This Street Triple may not be a good beginner’s bike, but it could certainly be a good bike for a relatively new rider. Low weight, fairly low center of gravity, high torque at relatively low rpm, impressive engine/ traction management.

        Often the response to short riders is, “Well, if you are a skilled rider, you don’t need to touch toes on both sides, and certainly don’t need to flat foot it.” True, but if we are talking about new riders, by definition they don’t have that skill set. Flawed logic, if we want to grow the sport.

      • Perhaps these “Whiners” need to look up what a “Snowflake” is. People are so easily offended these days. Find a bike that fits and ride it!

      • Paul’s point is right on. The article notes that ” Long-legged riders may feel a bit cramped because of the high footpeg position”. Fair enough. Then, the writer opines that “short riders will whine about the 32.5-inch seat height”. Really? Long-legged riders may feel something is true but short riders will whine? That was at best an ill-advised, poor choice of words.

        The follow-up comment from someone at Rider Magazine (“Motorcycling at Its Best”) ignores the substance of Paul’s comment. Instead, “Rider Magazine” asks him what he’s complaining about since he liked the bike. That’s a head shaker. It’s poor practice to insult readers of your publication intentionally or otherwise. IMHO this site would do well to focus on our shared love of motorcycles and motorcycling. Period.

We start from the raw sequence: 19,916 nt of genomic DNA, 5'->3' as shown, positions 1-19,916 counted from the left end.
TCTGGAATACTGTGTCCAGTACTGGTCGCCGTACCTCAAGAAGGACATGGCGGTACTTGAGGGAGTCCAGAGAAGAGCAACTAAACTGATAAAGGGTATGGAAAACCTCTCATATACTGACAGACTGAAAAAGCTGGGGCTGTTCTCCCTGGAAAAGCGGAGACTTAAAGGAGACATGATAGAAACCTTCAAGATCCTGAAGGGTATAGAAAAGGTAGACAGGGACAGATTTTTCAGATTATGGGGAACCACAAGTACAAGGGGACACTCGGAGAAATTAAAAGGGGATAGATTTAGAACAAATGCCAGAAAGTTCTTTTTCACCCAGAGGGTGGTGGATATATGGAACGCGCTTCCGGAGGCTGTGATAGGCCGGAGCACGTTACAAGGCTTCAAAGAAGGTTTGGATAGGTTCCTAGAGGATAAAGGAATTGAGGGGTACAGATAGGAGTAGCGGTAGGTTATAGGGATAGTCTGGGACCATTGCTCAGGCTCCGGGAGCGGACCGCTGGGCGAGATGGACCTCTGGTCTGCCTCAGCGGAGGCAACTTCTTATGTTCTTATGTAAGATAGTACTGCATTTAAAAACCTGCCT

As a side note, the Street Triple is a motorcycle that I’m considering for purchase. If that happens, I assure you there will be no whining. Ride on and keep the shiny side up!

    • After reading your comment, I went back and reread what the tester wrote. His exact words were, “Really tall or really short riders might complain about the rider triangle layout, but it fit me well . . .” He didn’t say “whining,” and I didn’t infer that he was he was of above average height. I’m not sure how you found his words “insulting in the extreme.”

  2. It is a fantastic bike that offers a thrilling ride. Its powerful engine, agile handling, and impressive brakes make it a joy to ride on both the street and the track. Overall, it’s an excellent choice for riders looking for a high-performance naked bike.

  3. The Triumph Street Triple seems like an impressive addition to the Triumph family, with its sleek design and powerful engine. It looks like a promising ride for motorcycle enthusiasts.

  4. I am a shorter rider at 5’6”. I did not take offence to the comment because I know I would not whine about it. Perhaps the people so offended should look in the mirror. Considering this bike as an addition to the stable.

  5. In reference to Paul’s comment.